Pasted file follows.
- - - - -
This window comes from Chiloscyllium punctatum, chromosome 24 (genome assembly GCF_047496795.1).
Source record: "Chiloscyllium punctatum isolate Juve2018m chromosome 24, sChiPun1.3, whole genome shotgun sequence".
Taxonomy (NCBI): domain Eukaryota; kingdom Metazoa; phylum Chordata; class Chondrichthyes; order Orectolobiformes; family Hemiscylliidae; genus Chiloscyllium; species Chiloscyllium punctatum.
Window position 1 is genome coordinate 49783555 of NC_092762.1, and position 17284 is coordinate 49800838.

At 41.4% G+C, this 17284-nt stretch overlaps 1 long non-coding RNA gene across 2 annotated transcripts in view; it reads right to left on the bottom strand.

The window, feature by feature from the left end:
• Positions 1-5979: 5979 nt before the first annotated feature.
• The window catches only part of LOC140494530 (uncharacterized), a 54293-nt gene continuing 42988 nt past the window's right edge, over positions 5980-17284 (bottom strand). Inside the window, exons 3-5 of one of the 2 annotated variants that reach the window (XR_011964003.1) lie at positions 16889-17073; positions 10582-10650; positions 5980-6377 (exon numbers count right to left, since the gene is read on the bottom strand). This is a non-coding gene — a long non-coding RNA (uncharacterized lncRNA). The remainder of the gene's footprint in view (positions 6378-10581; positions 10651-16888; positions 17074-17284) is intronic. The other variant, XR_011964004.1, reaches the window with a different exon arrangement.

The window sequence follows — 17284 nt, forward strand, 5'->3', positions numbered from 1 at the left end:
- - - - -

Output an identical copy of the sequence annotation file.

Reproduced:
This window comes from Chiloscyllium punctatum, chromosome 24 (genome assembly GCF_047496795.1).
Source record: "Chiloscyllium punctatum isolate Juve2018m chromosome 24, sChiPun1.3, whole genome shotgun sequence".
Taxonomy (NCBI): domain Eukaryota; kingdom Metazoa; phylum Chordata; class Chondrichthyes; order Orectolobiformes; family Hemiscylliidae; genus Chiloscyllium; species Chiloscyllium punctatum.
Window position 1 is genome coordinate 49783555 of NC_092762.1, and position 17284 is coordinate 49800838.

At 41.4% G+C, this 17284-nt stretch overlaps 1 long non-coding RNA gene across 2 annotated transcripts in view; it reads right to left on the bottom strand.

The window, feature by feature from the left end:
• Positions 1-5979: 5979 nt before the first annotated feature.
• The window catches only part of LOC140494530 (uncharacterized), a 54293-nt gene continuing 42988 nt past the window's right edge, over positions 5980-17284 (bottom strand). Inside the window, exons 3-5 of one of the 2 annotated variants that reach the window (XR_011964003.1) lie at positions 16889-17073; positions 10582-10650; positions 5980-6377 (exon numbers count right to left, since the gene is read on the bottom strand). This is a non-coding gene — a long non-coding RNA (uncharacterized lncRNA). The remainder of the gene's footprint in view (positions 6378-10581; positions 10651-16888; positions 17074-17284) is intronic. The other variant, XR_011964004.1, reaches the window with a different exon arrangement.

The window sequence follows — 17284 nt, forward strand, 5'->3', positions numbered from 1 at the left end: